I remembered in the early days of Riccardo Tisci’s tenure, there were collections that were confusing and difficult to absorb since they seemed on a parallel universe. For example one with a flare of the disco 1980s but regardless of whether or not one like those clothe, there was a sense of direction. Here the creative direction is unclear. Perhaps the collection should be viewed through the lens of what retailers used to call ‘item’ driven collection. For sure there are many variations of handbags – nearly every model carry some kind of bag as a reflection of the house’s business priority. But is this is enough of a business venture for Givenchy?

Williams did not delight nor surprise in this debut. 

As the Givenchy website indicated on its homepage, this was a new beginning but not a promising beginning in terms of how this point of departure is relevant at this juncture in time and in fashion. The signals ahead are full of red lights. Consider this – the immediate success of say of Demna Gvasalia at Balenciaga and Daniel Lee at Bottega Veneta was that customers reacted emotionally to their powerful and unique fashion message, a message that permeated through every product of each brand. Above all the message from both Gvasalia and Lee felt authentic which is something that is immensely difficult to initiate and to create. And if any luxury brand wants the allegiances of the ‘kids’ well they have to earn that loyalty and earn it by transparency and authenticity.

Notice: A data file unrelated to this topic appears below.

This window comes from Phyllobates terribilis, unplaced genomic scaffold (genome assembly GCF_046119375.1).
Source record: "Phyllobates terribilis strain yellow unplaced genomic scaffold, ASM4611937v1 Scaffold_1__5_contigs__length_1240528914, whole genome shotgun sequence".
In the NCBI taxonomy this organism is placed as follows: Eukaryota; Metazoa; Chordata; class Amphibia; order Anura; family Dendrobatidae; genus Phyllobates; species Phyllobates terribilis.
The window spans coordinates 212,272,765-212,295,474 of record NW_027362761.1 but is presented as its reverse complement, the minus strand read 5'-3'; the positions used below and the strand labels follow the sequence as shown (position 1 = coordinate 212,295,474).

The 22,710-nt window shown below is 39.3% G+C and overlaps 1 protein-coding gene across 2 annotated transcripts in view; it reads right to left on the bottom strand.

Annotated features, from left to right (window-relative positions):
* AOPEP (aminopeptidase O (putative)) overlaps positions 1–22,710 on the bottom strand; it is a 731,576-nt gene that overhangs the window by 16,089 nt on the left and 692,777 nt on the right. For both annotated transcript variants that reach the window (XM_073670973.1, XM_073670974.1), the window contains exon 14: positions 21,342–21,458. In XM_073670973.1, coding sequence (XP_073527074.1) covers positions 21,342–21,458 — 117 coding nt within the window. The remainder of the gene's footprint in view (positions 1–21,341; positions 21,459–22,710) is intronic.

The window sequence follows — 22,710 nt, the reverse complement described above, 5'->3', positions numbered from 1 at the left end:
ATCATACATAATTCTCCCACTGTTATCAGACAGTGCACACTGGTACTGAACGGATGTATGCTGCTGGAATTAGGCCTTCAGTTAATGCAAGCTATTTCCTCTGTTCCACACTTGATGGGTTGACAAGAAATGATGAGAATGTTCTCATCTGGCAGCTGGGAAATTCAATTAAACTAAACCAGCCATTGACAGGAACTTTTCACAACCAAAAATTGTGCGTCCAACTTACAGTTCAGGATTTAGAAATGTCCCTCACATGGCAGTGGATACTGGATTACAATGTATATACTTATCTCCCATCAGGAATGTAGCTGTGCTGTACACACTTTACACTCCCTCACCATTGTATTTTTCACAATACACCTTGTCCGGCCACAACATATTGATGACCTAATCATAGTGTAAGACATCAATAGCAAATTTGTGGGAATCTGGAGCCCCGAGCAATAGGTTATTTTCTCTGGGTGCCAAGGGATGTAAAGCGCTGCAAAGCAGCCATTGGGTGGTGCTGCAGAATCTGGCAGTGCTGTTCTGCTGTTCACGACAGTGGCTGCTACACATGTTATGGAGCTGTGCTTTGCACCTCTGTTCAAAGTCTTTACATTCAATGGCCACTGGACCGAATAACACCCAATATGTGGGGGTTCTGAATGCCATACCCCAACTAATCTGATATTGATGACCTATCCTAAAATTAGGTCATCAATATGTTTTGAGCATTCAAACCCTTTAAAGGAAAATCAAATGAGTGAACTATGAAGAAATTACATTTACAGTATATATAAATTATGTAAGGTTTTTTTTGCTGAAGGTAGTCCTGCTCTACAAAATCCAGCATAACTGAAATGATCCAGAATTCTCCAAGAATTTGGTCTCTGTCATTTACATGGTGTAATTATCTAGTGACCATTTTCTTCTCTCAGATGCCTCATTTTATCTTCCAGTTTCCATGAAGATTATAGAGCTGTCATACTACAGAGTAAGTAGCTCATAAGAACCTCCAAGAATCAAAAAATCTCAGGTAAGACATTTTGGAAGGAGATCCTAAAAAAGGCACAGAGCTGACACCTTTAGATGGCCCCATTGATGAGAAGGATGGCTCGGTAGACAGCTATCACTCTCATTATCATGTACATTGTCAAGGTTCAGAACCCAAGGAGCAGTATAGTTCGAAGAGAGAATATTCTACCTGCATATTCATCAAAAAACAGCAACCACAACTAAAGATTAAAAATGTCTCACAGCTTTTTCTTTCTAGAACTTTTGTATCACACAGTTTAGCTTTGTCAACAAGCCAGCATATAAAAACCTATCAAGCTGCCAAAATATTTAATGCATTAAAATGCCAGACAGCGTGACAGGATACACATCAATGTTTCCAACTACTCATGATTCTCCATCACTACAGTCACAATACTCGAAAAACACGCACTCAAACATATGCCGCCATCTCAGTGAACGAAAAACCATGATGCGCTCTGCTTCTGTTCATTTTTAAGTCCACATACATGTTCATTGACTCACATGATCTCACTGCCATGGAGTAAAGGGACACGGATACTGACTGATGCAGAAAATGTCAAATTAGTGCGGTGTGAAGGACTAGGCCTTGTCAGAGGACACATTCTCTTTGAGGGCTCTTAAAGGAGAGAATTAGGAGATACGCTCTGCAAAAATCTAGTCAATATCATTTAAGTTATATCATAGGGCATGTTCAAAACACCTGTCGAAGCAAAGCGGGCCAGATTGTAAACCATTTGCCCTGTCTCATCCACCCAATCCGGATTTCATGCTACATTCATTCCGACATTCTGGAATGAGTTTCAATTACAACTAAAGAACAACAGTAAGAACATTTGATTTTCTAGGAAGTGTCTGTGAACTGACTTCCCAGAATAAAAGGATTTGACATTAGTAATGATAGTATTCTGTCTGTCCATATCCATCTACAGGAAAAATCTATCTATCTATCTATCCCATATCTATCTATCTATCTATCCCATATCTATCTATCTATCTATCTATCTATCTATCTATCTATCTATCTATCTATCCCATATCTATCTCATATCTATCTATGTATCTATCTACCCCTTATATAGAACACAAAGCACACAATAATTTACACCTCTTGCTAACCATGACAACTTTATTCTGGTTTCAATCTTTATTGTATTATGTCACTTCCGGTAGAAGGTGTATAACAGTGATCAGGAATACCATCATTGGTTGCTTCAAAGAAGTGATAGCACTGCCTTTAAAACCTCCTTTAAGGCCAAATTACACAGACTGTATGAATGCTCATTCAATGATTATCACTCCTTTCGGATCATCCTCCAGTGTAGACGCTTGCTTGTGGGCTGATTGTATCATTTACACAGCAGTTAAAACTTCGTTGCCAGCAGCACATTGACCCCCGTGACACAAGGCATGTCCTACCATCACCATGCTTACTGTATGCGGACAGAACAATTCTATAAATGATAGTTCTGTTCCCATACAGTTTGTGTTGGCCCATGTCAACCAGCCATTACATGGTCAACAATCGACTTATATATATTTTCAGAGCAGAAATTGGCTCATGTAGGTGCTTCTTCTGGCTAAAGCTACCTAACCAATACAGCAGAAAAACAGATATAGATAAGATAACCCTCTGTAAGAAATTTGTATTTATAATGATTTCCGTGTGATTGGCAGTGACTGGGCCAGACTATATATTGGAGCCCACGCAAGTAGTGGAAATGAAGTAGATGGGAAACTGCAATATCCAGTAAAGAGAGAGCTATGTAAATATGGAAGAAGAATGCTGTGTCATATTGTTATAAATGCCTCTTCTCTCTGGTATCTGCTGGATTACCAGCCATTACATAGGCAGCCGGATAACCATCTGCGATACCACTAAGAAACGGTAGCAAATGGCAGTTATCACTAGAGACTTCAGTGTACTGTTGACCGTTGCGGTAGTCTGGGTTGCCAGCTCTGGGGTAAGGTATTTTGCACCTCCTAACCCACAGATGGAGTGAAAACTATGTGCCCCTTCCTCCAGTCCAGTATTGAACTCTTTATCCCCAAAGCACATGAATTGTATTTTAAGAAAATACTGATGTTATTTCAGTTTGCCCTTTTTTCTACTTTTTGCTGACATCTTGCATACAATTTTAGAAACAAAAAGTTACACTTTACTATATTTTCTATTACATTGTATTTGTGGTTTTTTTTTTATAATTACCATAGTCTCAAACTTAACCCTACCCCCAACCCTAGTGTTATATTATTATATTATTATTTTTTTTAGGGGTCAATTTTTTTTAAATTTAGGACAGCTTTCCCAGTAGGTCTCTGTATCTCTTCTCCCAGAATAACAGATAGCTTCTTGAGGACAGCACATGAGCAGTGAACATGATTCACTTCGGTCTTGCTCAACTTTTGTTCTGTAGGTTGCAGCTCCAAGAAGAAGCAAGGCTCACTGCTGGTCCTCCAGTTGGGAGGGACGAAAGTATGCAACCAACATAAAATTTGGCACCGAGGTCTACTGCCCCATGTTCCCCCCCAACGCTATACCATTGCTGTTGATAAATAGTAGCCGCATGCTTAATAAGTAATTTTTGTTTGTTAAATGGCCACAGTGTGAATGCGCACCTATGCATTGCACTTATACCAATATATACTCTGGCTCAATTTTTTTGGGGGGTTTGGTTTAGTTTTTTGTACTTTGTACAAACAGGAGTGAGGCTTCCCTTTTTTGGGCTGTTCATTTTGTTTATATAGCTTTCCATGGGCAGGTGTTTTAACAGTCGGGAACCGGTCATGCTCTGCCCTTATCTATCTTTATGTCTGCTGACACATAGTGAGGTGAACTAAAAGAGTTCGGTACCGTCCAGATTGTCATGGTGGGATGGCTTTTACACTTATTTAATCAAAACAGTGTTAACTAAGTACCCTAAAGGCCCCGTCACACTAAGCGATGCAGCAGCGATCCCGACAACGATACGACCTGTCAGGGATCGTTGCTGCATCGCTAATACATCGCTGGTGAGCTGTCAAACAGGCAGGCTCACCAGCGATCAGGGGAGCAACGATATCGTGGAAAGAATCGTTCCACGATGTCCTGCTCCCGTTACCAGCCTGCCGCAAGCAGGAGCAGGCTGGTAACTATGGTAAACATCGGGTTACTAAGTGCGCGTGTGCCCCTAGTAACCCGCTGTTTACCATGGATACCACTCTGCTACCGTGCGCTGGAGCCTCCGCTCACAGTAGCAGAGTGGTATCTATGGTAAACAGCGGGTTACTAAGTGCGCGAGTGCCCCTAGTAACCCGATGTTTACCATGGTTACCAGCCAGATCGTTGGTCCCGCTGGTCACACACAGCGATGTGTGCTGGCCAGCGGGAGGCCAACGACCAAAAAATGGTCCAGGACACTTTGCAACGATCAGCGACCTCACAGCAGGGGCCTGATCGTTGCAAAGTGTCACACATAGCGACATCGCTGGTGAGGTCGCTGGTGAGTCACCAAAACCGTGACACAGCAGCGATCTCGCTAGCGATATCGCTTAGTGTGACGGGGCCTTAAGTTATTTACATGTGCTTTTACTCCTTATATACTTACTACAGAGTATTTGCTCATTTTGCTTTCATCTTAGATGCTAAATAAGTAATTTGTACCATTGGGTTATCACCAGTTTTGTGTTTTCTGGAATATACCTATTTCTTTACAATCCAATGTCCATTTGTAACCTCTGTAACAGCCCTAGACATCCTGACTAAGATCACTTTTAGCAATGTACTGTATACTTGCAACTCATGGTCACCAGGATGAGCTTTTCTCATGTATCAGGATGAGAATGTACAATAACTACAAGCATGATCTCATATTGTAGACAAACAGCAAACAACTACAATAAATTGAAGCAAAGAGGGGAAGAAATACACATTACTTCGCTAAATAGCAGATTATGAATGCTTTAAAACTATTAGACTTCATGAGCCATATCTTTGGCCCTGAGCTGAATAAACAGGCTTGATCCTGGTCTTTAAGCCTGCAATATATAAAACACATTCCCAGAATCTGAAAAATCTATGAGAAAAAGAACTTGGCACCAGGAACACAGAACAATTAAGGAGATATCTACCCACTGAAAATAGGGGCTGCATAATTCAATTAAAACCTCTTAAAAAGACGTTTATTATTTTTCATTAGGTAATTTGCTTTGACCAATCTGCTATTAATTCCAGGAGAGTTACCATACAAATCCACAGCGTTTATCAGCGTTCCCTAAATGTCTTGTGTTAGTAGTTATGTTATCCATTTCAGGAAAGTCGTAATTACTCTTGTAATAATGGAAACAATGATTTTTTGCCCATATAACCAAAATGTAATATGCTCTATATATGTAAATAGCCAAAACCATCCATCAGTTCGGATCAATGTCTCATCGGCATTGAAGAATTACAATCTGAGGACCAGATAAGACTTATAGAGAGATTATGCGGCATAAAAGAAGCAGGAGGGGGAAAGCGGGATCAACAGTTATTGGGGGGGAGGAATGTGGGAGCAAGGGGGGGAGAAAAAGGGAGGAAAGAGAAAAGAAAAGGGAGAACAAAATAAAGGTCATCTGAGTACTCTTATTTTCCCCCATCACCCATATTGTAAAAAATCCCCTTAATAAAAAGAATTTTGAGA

Givenchy needs a radical point of view at this point in time. Radical means a sharp, uncompromising and succinct creative direction with clarity and authenticity coupled with products delivered by the house’s couture ateliers and suppliers – this will give Givenchy that much-needed edge in fashion and in pop culture as Givenchy can not simply become a product-based brand.